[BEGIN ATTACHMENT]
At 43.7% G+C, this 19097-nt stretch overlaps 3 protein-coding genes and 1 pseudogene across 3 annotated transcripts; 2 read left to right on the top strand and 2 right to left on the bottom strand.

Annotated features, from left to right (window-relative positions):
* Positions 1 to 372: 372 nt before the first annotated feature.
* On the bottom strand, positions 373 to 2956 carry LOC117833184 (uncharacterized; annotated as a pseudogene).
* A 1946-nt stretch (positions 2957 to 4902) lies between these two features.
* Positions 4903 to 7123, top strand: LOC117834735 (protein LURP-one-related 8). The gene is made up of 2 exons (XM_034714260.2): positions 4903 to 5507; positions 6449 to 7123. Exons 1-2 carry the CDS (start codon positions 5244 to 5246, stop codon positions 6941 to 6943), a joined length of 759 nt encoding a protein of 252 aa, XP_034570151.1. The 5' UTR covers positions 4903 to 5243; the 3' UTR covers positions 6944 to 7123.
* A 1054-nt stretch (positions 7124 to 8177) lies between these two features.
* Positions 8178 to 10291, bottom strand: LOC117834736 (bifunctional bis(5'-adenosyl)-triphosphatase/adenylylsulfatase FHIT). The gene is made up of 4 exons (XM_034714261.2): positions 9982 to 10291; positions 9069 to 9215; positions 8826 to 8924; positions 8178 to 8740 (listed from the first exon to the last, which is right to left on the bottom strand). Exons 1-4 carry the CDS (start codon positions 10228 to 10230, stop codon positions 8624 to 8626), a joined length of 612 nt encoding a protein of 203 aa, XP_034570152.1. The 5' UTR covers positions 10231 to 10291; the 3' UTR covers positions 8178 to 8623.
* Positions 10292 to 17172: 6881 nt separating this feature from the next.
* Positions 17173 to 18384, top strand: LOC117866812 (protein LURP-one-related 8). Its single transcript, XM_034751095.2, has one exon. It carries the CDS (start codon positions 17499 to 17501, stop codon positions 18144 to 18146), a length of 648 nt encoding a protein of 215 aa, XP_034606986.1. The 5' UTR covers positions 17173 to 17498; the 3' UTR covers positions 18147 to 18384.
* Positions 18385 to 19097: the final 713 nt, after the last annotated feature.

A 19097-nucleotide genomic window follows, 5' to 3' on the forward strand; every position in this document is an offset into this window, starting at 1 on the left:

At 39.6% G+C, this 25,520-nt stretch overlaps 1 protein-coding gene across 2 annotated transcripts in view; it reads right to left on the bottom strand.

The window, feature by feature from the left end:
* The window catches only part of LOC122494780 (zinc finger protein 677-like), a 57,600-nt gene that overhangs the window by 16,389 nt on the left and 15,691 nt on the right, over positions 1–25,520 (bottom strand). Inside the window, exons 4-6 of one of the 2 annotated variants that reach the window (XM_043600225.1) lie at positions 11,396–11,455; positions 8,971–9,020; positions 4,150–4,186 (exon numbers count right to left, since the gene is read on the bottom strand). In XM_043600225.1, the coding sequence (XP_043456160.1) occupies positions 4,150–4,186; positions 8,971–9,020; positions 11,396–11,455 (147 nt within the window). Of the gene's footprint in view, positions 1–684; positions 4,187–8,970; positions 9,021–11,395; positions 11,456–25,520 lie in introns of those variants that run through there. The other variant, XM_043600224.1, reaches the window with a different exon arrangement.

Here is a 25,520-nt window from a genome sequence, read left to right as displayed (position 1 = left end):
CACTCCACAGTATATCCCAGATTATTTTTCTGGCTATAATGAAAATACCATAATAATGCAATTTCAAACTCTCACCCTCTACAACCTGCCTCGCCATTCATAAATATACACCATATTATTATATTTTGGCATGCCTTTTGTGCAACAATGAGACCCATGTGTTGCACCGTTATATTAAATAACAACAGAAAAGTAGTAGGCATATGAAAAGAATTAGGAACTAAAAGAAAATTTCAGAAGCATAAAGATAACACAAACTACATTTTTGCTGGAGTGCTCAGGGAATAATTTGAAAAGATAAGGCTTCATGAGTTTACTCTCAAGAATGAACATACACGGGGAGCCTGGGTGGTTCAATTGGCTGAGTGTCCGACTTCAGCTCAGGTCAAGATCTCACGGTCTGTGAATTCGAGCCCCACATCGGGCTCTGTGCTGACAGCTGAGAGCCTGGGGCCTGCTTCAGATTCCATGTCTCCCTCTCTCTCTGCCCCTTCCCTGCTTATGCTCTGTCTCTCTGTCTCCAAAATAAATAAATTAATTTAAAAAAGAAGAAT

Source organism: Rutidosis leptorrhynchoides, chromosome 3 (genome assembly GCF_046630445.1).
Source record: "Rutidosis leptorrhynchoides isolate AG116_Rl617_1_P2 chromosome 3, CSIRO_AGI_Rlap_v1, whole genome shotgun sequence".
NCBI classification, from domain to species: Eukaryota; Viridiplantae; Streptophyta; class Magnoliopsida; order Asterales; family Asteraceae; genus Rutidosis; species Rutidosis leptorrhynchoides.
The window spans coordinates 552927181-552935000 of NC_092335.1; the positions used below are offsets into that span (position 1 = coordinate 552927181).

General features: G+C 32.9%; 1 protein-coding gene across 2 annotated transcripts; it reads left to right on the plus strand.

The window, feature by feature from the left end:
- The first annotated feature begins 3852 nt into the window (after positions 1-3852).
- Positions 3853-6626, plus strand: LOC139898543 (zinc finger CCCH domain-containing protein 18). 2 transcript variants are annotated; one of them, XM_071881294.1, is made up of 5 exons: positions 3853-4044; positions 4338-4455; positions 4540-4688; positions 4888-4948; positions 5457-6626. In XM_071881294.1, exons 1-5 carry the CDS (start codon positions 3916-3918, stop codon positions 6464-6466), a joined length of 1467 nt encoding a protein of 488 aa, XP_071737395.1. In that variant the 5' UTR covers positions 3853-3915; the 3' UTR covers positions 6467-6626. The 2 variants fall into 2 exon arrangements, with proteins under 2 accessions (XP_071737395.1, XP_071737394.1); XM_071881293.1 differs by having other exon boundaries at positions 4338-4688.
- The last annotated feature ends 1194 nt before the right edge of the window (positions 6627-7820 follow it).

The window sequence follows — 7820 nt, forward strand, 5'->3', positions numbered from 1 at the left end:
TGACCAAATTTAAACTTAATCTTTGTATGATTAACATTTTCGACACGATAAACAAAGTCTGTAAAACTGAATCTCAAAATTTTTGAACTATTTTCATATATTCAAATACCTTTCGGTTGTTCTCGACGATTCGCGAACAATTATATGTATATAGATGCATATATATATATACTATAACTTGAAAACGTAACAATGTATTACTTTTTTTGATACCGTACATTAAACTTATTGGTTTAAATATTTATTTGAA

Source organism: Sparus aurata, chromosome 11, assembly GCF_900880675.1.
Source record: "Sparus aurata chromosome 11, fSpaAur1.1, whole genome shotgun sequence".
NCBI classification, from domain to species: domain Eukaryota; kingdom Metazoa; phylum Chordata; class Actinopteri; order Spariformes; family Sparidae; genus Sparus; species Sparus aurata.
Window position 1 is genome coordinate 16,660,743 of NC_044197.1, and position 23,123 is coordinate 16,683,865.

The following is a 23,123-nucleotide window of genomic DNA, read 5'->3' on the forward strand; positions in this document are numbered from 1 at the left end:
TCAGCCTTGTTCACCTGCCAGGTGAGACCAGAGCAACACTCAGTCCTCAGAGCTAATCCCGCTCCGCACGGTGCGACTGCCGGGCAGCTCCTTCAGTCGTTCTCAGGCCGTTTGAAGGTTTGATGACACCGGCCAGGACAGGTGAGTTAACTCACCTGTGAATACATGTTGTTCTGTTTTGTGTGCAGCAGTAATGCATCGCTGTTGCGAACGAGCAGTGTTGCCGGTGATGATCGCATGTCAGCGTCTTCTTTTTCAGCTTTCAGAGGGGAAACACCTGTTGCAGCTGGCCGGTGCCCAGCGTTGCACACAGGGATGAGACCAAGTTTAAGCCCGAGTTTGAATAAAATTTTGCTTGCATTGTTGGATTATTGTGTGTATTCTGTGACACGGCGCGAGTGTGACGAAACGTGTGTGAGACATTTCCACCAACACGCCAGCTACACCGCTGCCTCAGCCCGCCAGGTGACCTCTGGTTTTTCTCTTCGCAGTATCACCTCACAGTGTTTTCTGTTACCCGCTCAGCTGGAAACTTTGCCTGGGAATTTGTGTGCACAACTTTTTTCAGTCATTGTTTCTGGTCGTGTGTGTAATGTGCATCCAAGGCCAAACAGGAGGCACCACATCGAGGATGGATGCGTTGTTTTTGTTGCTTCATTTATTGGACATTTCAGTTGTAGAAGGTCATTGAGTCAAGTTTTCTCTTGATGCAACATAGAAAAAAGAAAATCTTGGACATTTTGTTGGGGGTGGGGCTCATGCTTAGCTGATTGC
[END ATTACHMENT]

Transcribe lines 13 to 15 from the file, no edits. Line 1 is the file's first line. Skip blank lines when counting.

At 39.6% G+C, this 25,520-nt stretch overlaps 1 protein-coding gene across 2 annotated transcripts in view; it reads right to left on the bottom strand.

The window, feature by feature from the left end:
* The window catches only part of LOC122494780 (zinc finger protein 677-like), a 57,600-nt gene that overhangs the window by 16,389 nt on the left and 15,691 nt on the right, over positions 1–25,520 (bottom strand). Inside the window, exons 4-6 of one of the 2 annotated variants that reach the window (XM_043600225.1) lie at positions 11,396–11,455; positions 8,971–9,020; positions 4,150–4,186 (exon numbers count right to left, since the gene is read on the bottom strand). In XM_043600225.1, the coding sequence (XP_043456160.1) occupies positions 4,150–4,186; positions 8,971–9,020; positions 11,396–11,455 (147 nt within the window). Of the gene's footprint in view, positions 1–684; positions 4,187–8,970; positions 9,021–11,395; positions 11,456–25,520 lie in introns of those variants that run through there. The other variant, XM_043600224.1, reaches the window with a different exon arrangement.